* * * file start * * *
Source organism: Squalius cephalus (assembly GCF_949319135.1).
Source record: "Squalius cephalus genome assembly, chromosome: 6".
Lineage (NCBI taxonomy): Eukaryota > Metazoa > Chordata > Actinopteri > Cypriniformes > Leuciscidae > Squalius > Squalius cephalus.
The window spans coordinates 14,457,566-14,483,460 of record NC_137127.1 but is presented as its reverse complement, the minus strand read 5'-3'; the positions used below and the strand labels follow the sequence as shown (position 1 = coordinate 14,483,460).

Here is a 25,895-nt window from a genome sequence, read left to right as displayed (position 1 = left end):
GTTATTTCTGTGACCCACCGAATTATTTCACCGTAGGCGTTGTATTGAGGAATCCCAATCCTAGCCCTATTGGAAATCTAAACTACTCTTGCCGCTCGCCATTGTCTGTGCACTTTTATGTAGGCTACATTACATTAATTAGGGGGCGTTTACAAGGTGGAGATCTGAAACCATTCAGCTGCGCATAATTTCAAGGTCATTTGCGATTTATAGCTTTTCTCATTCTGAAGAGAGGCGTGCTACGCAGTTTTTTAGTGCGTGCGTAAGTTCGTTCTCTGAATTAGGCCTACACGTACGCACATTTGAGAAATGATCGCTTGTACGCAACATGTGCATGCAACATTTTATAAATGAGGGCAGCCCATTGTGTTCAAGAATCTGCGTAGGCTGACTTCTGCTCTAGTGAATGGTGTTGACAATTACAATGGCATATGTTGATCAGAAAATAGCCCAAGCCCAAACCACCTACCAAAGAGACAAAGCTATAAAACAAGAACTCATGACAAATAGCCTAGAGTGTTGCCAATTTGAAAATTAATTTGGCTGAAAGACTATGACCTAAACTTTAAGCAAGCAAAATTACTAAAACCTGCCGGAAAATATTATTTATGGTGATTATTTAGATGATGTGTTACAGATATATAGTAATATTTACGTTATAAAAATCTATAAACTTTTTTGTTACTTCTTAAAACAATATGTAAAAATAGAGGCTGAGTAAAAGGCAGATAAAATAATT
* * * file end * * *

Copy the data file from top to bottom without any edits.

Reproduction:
Source organism: Squalius cephalus (assembly GCF_949319135.1).
Source record: "Squalius cephalus genome assembly, chromosome: 6".
Lineage (NCBI taxonomy): Eukaryota > Metazoa > Chordata > Actinopteri > Cypriniformes > Leuciscidae > Squalius > Squalius cephalus.
The window spans coordinates 14,457,566-14,483,460 of record NC_137127.1 but is presented as its reverse complement, the minus strand read 5'-3'; the positions used below and the strand labels follow the sequence as shown (position 1 = coordinate 14,483,460).

Here is a 25,895-nt window from a genome sequence, read left to right as displayed (position 1 = left end):
GTTATTTCTGTGACCCACCGAATTATTTCACCGTAGGCGTTGTATTGAGGAATCCCAATCCTAGCCCTATTGGAAATCTAAACTACTCTTGCCGCTCGCCATTGTCTGTGCACTTTTATGTAGGCTACATTACATTAATTAGGGGGCGTTTACAAGGTGGAGATCTGAAACCATTCAGCTGCGCATAATTTCAAGGTCATTTGCGATTTATAGCTTTTCTCATTCTGAAGAGAGGCGTGCTACGCAGTTTTTTAGTGCGTGCGTAAGTTCGTTCTCTGAATTAGGCCTACACGTACGCACATTTGAGAAATGATCGCTTGTACGCAACATGTGCATGCAACATTTTATAAATGAGGGCAGCCCATTGTGTTCAAGAATCTGCGTAGGCTGACTTCTGCTCTAGTGAATGGTGTTGACAATTACAATGGCATATGTTGATCAGAAAATAGCCCAAGCCCAAACCACCTACCAAAGAGACAAAGCTATAAAACAAGAACTCATGACAAATAGCCTAGAGTGTTGCCAATTTGAAAATTAATTTGGCTGAAAGACTATGACCTAAACTTTAAGCAAGCAAAATTACTAAAACCTGCCGGAAAATATTATTTATGGTGATTATTTAGATGATGTGTTACAGATATATAGTAATATTTACGTTATAAAAATCTATAAACTTTTTTGTTACTTCTTAAAACAATATGTAAAAATAGAGGCTGAGTAAAAGGCAGATAAAATAATT